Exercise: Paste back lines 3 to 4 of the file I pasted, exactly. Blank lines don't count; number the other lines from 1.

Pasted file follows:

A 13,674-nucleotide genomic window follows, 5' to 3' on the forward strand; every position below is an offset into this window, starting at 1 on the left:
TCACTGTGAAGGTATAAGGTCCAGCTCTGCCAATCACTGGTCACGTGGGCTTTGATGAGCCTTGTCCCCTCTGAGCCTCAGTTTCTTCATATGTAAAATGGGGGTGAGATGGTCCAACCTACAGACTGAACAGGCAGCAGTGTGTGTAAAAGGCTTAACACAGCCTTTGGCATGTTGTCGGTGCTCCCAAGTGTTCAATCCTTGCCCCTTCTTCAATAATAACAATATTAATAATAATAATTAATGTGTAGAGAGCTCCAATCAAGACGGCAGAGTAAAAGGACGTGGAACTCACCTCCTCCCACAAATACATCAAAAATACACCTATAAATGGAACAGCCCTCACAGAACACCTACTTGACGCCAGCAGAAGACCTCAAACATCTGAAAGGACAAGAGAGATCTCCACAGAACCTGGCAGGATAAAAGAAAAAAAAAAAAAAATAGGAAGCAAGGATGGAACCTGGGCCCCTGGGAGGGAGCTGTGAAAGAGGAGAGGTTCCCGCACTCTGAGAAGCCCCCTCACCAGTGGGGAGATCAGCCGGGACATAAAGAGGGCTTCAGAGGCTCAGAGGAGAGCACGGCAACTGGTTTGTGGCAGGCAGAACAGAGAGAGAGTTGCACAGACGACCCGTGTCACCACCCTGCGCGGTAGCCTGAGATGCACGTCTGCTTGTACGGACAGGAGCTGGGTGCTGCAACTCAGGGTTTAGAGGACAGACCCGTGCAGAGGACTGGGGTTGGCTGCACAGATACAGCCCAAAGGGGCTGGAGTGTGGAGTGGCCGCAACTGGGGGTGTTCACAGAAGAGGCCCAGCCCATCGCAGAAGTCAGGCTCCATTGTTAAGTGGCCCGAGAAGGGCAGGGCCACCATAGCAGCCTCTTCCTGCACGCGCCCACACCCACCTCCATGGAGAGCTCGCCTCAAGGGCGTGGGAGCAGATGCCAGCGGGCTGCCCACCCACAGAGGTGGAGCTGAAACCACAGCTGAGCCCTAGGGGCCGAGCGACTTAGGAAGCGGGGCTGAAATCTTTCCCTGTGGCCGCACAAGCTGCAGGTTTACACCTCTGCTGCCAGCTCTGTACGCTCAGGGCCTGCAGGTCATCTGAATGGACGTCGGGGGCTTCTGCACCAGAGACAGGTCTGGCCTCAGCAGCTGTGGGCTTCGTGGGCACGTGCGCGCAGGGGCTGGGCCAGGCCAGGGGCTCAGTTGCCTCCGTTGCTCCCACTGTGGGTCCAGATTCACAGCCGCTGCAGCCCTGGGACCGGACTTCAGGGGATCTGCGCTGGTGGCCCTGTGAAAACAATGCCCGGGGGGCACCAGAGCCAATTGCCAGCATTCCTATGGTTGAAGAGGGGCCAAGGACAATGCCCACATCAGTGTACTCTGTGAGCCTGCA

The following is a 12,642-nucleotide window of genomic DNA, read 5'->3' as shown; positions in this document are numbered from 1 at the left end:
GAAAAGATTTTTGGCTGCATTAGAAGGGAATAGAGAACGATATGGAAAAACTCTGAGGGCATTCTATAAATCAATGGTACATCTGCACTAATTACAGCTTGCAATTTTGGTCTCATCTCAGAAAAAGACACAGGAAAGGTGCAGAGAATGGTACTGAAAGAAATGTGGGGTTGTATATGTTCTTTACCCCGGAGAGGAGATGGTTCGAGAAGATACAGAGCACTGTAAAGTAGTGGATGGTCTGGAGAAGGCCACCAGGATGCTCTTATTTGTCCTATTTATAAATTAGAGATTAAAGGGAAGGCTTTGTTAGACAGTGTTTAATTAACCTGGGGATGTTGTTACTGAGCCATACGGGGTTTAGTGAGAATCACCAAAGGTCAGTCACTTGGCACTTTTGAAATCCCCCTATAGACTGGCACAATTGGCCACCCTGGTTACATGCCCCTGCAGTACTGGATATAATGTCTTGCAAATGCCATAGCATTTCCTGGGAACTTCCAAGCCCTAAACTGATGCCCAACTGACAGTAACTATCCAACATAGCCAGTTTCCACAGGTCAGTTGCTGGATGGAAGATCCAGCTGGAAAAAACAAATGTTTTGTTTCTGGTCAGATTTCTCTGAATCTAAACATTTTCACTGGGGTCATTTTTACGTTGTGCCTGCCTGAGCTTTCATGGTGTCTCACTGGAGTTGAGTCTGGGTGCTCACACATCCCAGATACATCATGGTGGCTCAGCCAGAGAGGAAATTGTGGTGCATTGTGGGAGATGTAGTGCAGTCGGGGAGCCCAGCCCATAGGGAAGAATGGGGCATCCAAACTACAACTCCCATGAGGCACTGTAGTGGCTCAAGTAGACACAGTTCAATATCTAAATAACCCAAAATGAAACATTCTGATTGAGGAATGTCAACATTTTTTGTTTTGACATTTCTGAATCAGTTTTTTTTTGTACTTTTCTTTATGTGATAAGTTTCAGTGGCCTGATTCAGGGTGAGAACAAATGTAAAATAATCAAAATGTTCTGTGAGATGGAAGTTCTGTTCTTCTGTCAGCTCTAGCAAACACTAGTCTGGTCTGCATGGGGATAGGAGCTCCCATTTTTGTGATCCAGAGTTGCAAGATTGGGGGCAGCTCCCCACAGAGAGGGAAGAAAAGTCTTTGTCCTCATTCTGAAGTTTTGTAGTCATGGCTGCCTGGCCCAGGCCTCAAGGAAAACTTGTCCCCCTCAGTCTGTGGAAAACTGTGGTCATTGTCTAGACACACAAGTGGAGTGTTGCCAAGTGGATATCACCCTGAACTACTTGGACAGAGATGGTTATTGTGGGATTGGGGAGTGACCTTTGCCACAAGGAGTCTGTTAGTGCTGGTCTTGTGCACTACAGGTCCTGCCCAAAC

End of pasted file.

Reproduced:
The following is a 12,642-nucleotide window of genomic DNA, read 5'->3' as shown; positions in this document are numbered from 1 at the left end:
GAAAAGATTTTTGGCTGCATTAGAAGGGAATAGAGAACGATATGGAAAAACTCTGAGGGCATTCTATAAATCAATGGTACATCTGCACTAATTACAGCTTGCAATTTTGGTCTCATCTCAGAAAAAGACACAGGAAAGGTGCAGAGAATGGTACTGAAAGAAATGTGGGGTTGTATATGTTCTTTACCCCGGAGAGGAGATGGTTCGAGAAGATACAGAGCACTGTAAAGTAGTGGATGGTCTGGAGAAGGCCACCAGGATGCTCTTATTTGTCCTATTTATAAATTAGAGATTAAAGGGAAGGCTTTGTTAGACAGTGTTTAATTAACCTGGGGATGTTGTTACTGAGCCATACGGGGTTTAGTGAGAATCACCAAAGGTCAGTCACTTGGCACTTTTGAAATCCCCCTATAGACTGGCACAATTGGCCACCCTGGTTACATGCCCCTGCAGTACTGGATATAATGTCTTGCAAATGCCATAGCATTTCCTGGGAACTTCCAAGCCCTAAACTGATGCCCAACTGACAGTAACTATCCAACATAGCCAGTTTCCACAGGTCAGTTGCTGGATGGAAGATCCAGCTGGAAAAAACAAATGTTTTGTTTCTGGTCAGATTTCTCTGAATCTAAACATTTTCACTGGGGTCATTTTTACGTTGTGCCTGCCTGAGCTTTCATGGTGTCTCACTGGAGTTGAGTCTGGGTGCTCACACATCCCAGATACATCATGGTGGCTCAGCCAGAGAGGAAATTGTGGTGCATTGTGGGAGATGTAGTGCAGTCGGGGAGCCCAGCCCATAGGGAAGAATGGGGCATCCAAACTACAACTCCCATGAGGCACTGTAGTGGCTCAAGTAGACACAGTTCAATATCTAAATAACCCAAAATGAAACATTCTGATTGAGGAATGTCAACATTTTTTGTTTTGACATTTCTGAATCAGTTTTTTTTTGTACTTTTCTTTATGTGATAAGTTTCAGTGGCCTGATTCAGGGTGAGAACAAATGTAAAATAATCAAAATGTTCTGTGAGATGGAAGTTCTGTTCTTCTGTCAGCTCTAGCAAACACTAGTCTGGTCTGCATGGGGATAGGAGCTCCCATTTTTGTGATCCAGAGTTGCAAGATTGGGGGCAGCTCCCCACAGAGAGGGAAGAAAAGTCTTTGTCCTCATTCTGAAGTTTTGTAGTCATGGCTGCCTGGCCCAGGCCTCAAGGAAAACTTGTCCCCCTCAGTCTGTGGAAAACTGTGGTCATTGTCTAGACACACAAGTGGAGTGTTGCCAAGTGGATATCACCCTGAACTACTTGGACAGAGATGGTTATTGTGGGATTGGGGAGTGACCTTTGCCACAAGGAGTCTGTTAGTGCTGGTCTTGTGCACTACAGGTCCTGCCCAAAC